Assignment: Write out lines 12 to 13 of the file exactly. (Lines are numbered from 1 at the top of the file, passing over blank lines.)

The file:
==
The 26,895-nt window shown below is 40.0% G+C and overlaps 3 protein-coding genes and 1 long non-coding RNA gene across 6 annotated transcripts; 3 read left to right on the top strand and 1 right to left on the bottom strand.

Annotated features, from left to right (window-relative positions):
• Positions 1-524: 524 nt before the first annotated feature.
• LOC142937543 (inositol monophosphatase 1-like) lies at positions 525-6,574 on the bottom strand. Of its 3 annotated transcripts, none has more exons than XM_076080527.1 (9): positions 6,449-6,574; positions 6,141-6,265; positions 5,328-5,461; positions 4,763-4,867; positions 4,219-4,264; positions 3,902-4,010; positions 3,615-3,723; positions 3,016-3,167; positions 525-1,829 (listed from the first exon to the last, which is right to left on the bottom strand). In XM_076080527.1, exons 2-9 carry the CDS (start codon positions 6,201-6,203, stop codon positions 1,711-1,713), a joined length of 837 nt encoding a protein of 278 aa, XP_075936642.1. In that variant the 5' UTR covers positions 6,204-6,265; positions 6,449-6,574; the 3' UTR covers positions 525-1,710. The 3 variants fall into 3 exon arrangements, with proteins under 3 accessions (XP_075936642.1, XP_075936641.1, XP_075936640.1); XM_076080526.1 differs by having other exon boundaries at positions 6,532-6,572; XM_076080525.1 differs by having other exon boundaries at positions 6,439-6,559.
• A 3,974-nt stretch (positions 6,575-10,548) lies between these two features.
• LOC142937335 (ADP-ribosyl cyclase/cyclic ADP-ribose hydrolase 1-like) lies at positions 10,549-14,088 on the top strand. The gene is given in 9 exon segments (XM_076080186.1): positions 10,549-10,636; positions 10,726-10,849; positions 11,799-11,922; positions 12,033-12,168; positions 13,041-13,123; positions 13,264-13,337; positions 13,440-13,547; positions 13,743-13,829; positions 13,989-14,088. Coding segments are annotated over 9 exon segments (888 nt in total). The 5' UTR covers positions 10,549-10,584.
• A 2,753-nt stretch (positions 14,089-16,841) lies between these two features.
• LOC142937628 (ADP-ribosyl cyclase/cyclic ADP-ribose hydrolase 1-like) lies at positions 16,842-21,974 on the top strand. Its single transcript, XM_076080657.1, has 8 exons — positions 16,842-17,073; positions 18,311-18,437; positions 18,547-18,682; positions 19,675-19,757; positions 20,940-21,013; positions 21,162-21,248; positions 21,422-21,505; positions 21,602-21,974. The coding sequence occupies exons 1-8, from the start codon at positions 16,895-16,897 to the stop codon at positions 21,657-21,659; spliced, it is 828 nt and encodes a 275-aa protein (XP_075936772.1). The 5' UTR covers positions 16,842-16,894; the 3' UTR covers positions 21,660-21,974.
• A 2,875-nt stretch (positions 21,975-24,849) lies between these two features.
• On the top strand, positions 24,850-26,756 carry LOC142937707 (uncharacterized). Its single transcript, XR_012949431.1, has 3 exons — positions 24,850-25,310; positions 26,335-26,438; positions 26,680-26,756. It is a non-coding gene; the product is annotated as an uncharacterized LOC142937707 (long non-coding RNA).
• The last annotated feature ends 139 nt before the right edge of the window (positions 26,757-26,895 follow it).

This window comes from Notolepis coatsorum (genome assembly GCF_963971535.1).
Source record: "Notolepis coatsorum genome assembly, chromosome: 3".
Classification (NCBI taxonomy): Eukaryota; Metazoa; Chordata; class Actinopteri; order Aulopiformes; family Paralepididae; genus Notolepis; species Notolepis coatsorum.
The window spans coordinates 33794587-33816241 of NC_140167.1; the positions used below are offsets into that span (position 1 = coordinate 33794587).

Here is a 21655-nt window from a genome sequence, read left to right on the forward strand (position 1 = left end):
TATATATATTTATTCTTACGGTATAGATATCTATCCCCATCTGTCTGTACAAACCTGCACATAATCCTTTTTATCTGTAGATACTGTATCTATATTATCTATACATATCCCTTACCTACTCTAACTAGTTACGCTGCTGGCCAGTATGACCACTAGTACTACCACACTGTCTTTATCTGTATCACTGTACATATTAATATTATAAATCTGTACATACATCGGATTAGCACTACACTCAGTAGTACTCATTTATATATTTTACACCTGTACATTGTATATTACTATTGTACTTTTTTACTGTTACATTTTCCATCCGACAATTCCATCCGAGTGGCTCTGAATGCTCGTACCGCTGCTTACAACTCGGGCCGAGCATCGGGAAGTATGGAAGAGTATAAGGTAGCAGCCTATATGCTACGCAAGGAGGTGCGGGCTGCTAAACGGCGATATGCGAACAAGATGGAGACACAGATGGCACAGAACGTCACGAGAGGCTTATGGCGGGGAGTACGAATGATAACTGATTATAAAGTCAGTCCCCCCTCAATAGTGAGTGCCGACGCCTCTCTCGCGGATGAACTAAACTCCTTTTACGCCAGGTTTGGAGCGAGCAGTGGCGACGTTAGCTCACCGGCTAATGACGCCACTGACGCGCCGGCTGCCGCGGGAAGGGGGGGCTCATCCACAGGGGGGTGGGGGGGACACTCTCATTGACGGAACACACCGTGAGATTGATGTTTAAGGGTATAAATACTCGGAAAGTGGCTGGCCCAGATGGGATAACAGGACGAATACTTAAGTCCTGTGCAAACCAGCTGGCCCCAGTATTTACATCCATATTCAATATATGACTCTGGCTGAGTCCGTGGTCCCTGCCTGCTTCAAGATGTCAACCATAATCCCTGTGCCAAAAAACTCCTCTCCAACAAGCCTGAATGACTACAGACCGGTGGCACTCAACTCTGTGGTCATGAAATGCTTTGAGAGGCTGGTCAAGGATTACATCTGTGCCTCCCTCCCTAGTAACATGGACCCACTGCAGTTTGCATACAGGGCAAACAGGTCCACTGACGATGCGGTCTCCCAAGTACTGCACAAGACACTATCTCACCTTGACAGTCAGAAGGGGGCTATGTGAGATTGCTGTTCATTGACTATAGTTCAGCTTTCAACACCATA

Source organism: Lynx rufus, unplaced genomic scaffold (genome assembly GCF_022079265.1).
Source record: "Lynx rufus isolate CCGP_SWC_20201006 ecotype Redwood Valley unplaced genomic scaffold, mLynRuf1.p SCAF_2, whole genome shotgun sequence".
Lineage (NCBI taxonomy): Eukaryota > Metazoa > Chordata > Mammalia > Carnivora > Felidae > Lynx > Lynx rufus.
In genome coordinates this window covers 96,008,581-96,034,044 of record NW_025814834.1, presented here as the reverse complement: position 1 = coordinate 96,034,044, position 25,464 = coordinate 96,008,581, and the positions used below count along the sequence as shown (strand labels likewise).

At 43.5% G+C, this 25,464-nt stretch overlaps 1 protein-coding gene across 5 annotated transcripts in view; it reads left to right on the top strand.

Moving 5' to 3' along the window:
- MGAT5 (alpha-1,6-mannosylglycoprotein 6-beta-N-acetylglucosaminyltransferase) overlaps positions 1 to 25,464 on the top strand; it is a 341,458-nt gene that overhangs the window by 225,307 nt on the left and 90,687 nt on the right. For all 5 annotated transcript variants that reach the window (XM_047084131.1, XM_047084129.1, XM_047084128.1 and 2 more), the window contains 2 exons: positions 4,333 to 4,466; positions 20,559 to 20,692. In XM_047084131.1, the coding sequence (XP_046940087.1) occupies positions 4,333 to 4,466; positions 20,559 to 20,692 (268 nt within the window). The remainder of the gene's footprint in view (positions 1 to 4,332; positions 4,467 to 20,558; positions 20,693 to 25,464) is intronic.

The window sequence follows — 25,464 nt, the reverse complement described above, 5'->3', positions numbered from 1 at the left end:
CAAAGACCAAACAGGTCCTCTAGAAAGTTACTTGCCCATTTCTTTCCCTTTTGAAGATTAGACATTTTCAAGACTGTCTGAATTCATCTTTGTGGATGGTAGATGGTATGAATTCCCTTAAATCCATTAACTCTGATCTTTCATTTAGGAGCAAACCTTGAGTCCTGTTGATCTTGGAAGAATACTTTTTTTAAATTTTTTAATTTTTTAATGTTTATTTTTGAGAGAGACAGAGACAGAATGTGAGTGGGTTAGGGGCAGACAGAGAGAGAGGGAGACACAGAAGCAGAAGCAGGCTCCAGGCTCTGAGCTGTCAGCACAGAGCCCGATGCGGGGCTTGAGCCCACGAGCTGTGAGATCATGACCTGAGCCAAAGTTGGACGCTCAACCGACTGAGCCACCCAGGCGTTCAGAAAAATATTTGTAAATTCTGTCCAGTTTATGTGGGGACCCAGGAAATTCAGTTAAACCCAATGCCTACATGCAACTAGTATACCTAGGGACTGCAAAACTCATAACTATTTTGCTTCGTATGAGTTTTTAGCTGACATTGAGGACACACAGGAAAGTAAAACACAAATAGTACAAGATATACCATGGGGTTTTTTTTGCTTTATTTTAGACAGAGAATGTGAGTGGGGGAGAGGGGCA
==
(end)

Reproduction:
This window comes from Notolepis coatsorum (genome assembly GCF_963971535.1).
Source record: "Notolepis coatsorum genome assembly, chromosome: 3".